The Key in the Lock by Beth Underdown
Beth Underdown’s second novel, The Key in the Lock, is a tasty piece of gothic historical fiction that shifts between 1888 and 1918, with both narratives following the life of protagonist Ivy.
In 1918, Ivy has lost her son in the Great War, and is mourning him while also looking after her husband who is currently weak and bedridden.
In 1888, Ivy is a teenager; her father is a village doctor, and the two of them are involved in the events of a fire at a local mansion which caused the death of the master’s only son. As we see in the 1918 chapters, this fire left Ivy with a trauma that never faded.
The Key in the Lock is a wonderful mystery novel, a piece of unfolding gothic fiction. Who caused the fire and why? Why did the young boy have to die? How can Ivy help justice win out? And what effects has this had on the older, mourning Ivy of 1918?
Not many gothic novels are able to maintain a sense of mystery and intrigue while also dripping with claustrophobic atmosphere, but Beth Underdown manages it with The Key in the Lock.
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The Doloriad by Missouri Williams
This is a gruesome, horrible, wonderful book that tells the story of a family — possibly the last family? — living in a ruined European city after a strange cataclysm brought about the end of everything. This family was born of incest, and ruled over by the Matriarch, mother of most of them.
At the beginning, the Matriarch’s youngest daughter, the mute and legless Dolores, is being carted through the forest to be married off to another survivor group the Matriarch believes are out there somewhere. But Dolores soon returns alone.
Like many of the best gothic novels of old, The Doloriad leans on brutality, horror, unsettling imagery, and monstrous, unlikeable characters to build its world. It is set in an empty city and yet drowns itself in a claustrophobic, unsettling atmosphere.
Missouri Williams’ debut novel is a miserable, discomfiting book; challenging and clever by turns. Reminiscent of classic gothic horror, as well as the darkest bible stories, this is the darkest twist on the family drama you could imagine.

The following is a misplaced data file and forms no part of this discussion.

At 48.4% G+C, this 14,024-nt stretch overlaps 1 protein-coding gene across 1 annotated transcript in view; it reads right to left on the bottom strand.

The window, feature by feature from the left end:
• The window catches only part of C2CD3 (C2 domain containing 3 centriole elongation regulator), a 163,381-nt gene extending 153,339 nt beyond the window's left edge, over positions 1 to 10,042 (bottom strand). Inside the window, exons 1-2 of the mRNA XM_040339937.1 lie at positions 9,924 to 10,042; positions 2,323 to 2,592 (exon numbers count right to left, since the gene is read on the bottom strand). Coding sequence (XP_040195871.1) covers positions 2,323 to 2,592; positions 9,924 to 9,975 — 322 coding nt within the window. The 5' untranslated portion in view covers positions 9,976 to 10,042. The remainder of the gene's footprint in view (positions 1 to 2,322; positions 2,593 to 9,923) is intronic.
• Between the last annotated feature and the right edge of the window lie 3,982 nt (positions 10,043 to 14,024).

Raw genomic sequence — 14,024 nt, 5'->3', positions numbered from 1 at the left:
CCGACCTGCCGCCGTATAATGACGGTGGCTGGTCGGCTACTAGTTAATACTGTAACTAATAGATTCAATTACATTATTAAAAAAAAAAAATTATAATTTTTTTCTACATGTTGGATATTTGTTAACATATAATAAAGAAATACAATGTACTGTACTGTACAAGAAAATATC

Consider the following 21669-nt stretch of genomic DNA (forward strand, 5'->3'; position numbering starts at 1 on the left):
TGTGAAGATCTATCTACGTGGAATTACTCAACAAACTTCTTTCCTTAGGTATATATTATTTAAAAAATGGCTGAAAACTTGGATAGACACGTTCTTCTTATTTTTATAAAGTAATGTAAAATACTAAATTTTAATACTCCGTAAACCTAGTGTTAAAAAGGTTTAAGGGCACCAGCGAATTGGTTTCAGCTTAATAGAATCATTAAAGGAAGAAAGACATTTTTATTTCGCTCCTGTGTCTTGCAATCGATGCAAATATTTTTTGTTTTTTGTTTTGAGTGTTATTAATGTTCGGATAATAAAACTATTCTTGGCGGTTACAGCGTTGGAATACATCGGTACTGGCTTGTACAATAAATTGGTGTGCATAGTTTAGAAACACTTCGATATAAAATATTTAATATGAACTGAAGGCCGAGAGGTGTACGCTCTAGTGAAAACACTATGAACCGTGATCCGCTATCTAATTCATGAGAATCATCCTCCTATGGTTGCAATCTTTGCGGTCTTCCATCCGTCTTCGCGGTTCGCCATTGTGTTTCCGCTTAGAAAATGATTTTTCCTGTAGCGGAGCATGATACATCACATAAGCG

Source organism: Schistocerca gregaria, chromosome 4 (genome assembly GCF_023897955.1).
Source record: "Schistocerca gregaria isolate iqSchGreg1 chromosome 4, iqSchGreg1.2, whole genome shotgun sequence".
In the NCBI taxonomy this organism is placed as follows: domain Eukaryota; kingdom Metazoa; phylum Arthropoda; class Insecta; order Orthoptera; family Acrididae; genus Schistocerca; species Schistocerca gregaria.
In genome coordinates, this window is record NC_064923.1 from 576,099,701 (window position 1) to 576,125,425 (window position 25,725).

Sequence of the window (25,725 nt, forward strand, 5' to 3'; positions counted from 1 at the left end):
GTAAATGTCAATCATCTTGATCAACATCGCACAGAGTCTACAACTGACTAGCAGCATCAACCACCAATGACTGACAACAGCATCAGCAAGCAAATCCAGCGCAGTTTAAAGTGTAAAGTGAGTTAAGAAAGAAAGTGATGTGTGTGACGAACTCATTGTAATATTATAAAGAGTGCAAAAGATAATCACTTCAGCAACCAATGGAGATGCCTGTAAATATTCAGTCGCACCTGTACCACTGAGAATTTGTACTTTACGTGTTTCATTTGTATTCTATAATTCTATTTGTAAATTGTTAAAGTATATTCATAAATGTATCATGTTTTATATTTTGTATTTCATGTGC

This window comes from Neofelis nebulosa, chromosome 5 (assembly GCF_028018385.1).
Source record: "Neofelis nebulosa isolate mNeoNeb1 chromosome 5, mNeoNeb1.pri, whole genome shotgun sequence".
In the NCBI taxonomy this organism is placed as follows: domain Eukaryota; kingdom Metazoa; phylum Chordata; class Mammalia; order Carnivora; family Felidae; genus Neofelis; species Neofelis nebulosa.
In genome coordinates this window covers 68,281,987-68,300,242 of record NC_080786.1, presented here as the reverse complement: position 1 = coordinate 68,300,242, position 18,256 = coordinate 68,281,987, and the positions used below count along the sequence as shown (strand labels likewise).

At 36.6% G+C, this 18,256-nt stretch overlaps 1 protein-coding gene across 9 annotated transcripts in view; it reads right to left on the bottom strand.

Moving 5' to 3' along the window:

Sorrowland by Rivers Solomon
Note: Rivers Solomon is a non-binary author and therefore not a woman, but they have been featured on this list because its aim is more about putting focus on non-cishet authors.
Sorrowland is an American gothic novel that examines, as Roxane Gay put it, what the US “is willing to do to Black bodies”.
This is one of the more aggressively political modern gothic novels. It tells the story of a girl named Vern who has escaped from a cult commune known as Cainland.
Vern gives birth to twins alone in the forest, continues to run while being pursued, and slowly noticed that she is developing odd powers of strength and endurance.
The mystery of what Cainland is and its purpose is at the heart of Sorrowland, but Vern also goes on a journey of queer self-discovery and motherhood along the way.
Sorrowland is a book that examines the US’ relationship to queerness, Blackness, and its native people, all through a terrifying gothic lens.
The Little Stranger by Sarah Waters
The Little Stranger is a slow-burn unsettling story of a family living on a crumbling estate, written by the master of queer modern gothic novels: Sarah Waters.
This is one of few Waters novels that doesn’t include any explicit LGBTQ+ characters and is more your traditional gothic haunted house novel with a twist at the end that you will be eager to discuss with others.
This novel is told through the eyes of a male doctor who repeatedly visits the strange Ayres family, an old gentry family of declining fortunes.
He becomes more and more entwined with the family, particularly Caroline Ayres, as strange and unexplained things start to happen within Hundreds Hall.
Reminiscent of Shirley Jackson and Henry James, The Little Stranger takes its time to set the tone and rewards the reader’s patience with a sense of thickening dread and a memorable climax.
The Corset by Laura Purcell
Laura Purcell is the undisputed queen of modern gothic novels. A master of bleak atmosphere, of historical detail, of dread and horror. She really leads the charge when it comes to gothic historical fiction.
While she has written several phenomenal gothic horror novels, The Corset is arguably her finest. And she herself has mentioned that it’s her own personal favourite.
The Corset is a dual narrative split between a young wannabe scientist from a middle-class family and an incarcerated girl who believes she has magically murdered several people with the power of threads and garments.
The narrative of this gothic novel moves between the interviews and life events of one woman, and the biographical flashbacks of the other as she explains how she ended up in prison with the label of “murderess”.
The question of whether or not anything supernatural at all is going on is such an alluring one. A true page-turner and one of the best modern gothic novels of today.